Luxor, approximately 310 miles south of Cairo, had been spared attacks from Islamic militants until this point. Tourist sites had often been targets in Egypt since Islamic extremist groups took up arms in 1992 in an effort to topple the government and create an Islamic state.

Significance xlink:href="Deir_el_Bahri.tif"




While visiting the Temple of Hatshepsut the day following the massacre, Egyptian President Hosnī Mubārak announced that stronger measures would be taken to protect foreign tourists. Security was increased at sites throughout Egypt. The country provided more armed police and soldiers to guard tourists, and there were more frequent helicopter patrols of the Nile River. For several months following the attacks, a curfew was imposed on Luxor; tour buses were not allowed south of Aswan. Those wanting to visit the famous Temple of Ramses II at Abu Simbel were forced to reach it by air. Mubārak called for an immediate crackdown on terrorism and fundamentalist Islamic groups operating within the country and fired Interior Minister General Hassan al-Alfi, Alfi, Hassan al- replacing him with Major General Habib al-Adly. Adly, Habib al- The Egyptian president also fired the police chief of Luxor and several other security officials on the grounds that they had failed to protect the tourist site and had ignored security warnings that sites in Luxor were potential terrorist targets.

The Temple of Hatshepsut Massacre severely damaged Egypt’s tourist industry. The attack came at the start of the winter tourism season in Luxor, an area that is economically dependent on the tourist industry. Approximately two million visitors pass through Luxor each year. Immediately after the attack, governments and travel agencies issued travel warnings and began bringing back tourists from Egypt. Great Britain’s largest travel company, Thomson Holidays, recalled thirteen hundred clients and canceled trips to the country for the remainder of November. Egypt’s tourism industry, an integral revenue source for the country, had a long road to recovery. Luxor Temple Massacre Massacres;Temple of Hatshepsut Temple of Hatshepsut Massacre Terrorist acts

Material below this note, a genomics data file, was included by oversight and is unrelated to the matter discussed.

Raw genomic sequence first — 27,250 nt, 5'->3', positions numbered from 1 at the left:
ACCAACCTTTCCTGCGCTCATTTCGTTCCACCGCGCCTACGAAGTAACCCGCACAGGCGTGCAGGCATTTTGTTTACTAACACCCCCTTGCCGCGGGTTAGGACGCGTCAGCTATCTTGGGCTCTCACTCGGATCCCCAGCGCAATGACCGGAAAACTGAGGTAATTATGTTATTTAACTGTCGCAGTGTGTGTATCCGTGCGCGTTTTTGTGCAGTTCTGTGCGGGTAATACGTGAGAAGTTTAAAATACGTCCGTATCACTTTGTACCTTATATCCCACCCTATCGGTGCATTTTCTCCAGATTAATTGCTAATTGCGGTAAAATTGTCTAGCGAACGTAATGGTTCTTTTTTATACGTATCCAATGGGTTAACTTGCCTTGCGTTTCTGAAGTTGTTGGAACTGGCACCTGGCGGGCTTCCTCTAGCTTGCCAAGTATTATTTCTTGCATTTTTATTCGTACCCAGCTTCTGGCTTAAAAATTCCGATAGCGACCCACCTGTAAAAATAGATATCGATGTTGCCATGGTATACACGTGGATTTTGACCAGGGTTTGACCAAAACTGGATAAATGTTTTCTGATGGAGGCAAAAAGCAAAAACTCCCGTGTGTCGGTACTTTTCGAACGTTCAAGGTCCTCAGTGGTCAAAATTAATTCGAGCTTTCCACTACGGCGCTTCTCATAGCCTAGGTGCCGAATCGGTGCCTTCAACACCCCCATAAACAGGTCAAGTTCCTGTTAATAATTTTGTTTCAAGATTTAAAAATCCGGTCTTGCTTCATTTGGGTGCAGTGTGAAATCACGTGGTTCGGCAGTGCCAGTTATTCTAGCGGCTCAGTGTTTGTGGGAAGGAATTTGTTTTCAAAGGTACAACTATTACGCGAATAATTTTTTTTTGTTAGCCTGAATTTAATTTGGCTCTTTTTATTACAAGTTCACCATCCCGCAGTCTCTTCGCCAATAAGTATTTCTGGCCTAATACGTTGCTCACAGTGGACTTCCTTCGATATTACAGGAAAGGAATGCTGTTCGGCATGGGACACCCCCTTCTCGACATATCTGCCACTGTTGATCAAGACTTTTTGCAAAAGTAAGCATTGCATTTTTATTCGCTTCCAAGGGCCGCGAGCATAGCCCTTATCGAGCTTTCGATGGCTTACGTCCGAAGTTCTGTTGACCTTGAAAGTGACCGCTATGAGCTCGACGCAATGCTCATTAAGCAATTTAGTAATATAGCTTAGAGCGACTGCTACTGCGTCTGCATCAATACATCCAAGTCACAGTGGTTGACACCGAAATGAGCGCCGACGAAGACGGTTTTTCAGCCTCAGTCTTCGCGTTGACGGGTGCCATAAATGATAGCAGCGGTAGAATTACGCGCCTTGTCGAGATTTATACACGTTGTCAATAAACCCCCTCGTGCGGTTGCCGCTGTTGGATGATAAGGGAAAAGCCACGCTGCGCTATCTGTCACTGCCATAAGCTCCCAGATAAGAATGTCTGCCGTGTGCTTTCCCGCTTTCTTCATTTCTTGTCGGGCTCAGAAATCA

Further Reading
  • citation-type="booksimple"

    xlink:type="simple">Anderson, Sean K., and Stephen Sloan, eds. Historical Dictionary of Terrorism. Lanham, Md.: Scarecrow Press, 2002. Includes a concise recap of the events of the Luxor Temple Massacre along with a discussion of the actions taken by Egypt following the attack.
  • citation-type="booksimple"

    xlink:type="simple">Hawass, Zahi. The Temple of Queen Hatshepsut at Deir El Bahari. Cairo: American University in Cairo Press, 2003. Provides a history of the archaeology of the site and its role in international tourism. Filled with illustrations of the area.
  • citation-type="booksimple"

    xlink:type="simple">Kushner, Harvey W. Encyclopedia of Terrorism. Thousand Oaks, Calif.: Sage, 2003. Particularly useful for information on the Islamic Group in Egypt and Omar Abdel Rahman. Does not include a specific entry on the Luxor Temple Massacre, but does include a thorough discussion of Egypt.
  • citation-type="booksimple"

    xlink:type="simple">Mickolus, Edward F., and Susan L. Simmons. Terrorism, 1996-2001: A Chronology. Westport, Conn.: Greenwood Press, 2002. Detailed discussion of the attack. Includes eyewitness accounts and a follow-up of the trials and arrests relating to the attack.
  • citation-type="booksimple"

    xlink:type="simple">Shanty, Frank, and Raymond Picquet, eds. Encyclopedia of World Terrorism, 1962-2002. Armonk, N.Y.: M. E. Sharpe, 2003. Provides comprehensive information on terrorism in Egypt. Includes a breakdown of the relationships among, and the history of, the three main Egyptian-led terrorist groups: the Islamic Group, Islamic Jihad, and al-Takfir w’al-Hijra. Also contains a chronology of terrorist incidents related to Egypt since 1995.
  • citation-type="booksimple"

    xlink:type="simple">Stock, Raymond. “The Dust Devils of Luxor.” Massachusetts Review 42 (Winter, 2001/2002): 689-695. Interesting personal account of a visit to the site just after the attacks. Includes a history of the violence in Egypt and a discussion of the country’s tourist industry. Also includes accounts by eyewitnesses and current residents of Luxor.
  • citation-type="booksimple"

    xlink:type="simple">Tyldesley, Joyce A. Hatchepsut: The Female Pharaoh. New York: Penguin Books, 1998. Provides a detailed biography of the female pharaoh whose mortuary temple was the scene of the attack.